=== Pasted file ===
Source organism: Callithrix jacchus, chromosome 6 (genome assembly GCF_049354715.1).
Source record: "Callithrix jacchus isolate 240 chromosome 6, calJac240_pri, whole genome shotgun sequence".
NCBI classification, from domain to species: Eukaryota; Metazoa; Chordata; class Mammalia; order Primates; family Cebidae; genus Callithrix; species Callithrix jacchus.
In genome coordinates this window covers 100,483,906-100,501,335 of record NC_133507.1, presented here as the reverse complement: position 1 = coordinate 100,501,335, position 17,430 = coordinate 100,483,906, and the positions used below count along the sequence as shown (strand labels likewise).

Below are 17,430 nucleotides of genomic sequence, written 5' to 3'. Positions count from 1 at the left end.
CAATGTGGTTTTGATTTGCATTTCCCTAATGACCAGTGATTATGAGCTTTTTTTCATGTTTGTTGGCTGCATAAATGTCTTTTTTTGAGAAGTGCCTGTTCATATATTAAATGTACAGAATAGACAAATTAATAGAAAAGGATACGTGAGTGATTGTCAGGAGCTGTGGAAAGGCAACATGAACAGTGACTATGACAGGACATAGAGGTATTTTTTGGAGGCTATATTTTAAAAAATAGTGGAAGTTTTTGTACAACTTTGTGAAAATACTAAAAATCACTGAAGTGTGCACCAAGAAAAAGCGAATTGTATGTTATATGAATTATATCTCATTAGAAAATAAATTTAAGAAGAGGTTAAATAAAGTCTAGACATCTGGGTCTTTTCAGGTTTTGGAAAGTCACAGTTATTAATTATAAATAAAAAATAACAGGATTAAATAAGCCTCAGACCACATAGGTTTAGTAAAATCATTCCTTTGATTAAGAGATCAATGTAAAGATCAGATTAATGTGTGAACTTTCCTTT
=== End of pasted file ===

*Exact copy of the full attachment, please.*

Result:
Source organism: Callithrix jacchus, chromosome 6 (genome assembly GCF_049354715.1).
Source record: "Callithrix jacchus isolate 240 chromosome 6, calJac240_pri, whole genome shotgun sequence".
NCBI classification, from domain to species: Eukaryota; Metazoa; Chordata; class Mammalia; order Primates; family Cebidae; genus Callithrix; species Callithrix jacchus.
In genome coordinates this window covers 100,483,906-100,501,335 of record NC_133507.1, presented here as the reverse complement: position 1 = coordinate 100,501,335, position 17,430 = coordinate 100,483,906, and the positions used below count along the sequence as shown (strand labels likewise).

Below are 17,430 nucleotides of genomic sequence, written 5' to 3'. Positions count from 1 at the left end.
CAATGTGGTTTTGATTTGCATTTCCCTAATGACCAGTGATTATGAGCTTTTTTTCATGTTTGTTGGCTGCATAAATGTCTTTTTTTGAGAAGTGCCTGTTCATATATTAAATGTACAGAATAGACAAATTAATAGAAAAGGATACGTGAGTGATTGTCAGGAGCTGTGGAAAGGCAACATGAACAGTGACTATGACAGGACATAGAGGTATTTTTTGGAGGCTATATTTTAAAAAATAGTGGAAGTTTTTGTACAACTTTGTGAAAATACTAAAAATCACTGAAGTGTGCACCAAGAAAAAGCGAATTGTATGTTATATGAATTATATCTCATTAGAAAATAAATTTAAGAAGAGGTTAAATAAAGTCTAGACATCTGGGTCTTTTCAGGTTTTGGAAAGTCACAGTTATTAATTATAAATAAAAAATAACAGGATTAAATAAGCCTCAGACCACATAGGTTTAGTAAAATCATTCCTTTGATTAAGAGATCAATGTAAAGATCAGATTAATGTGTGAACTTTCCTTT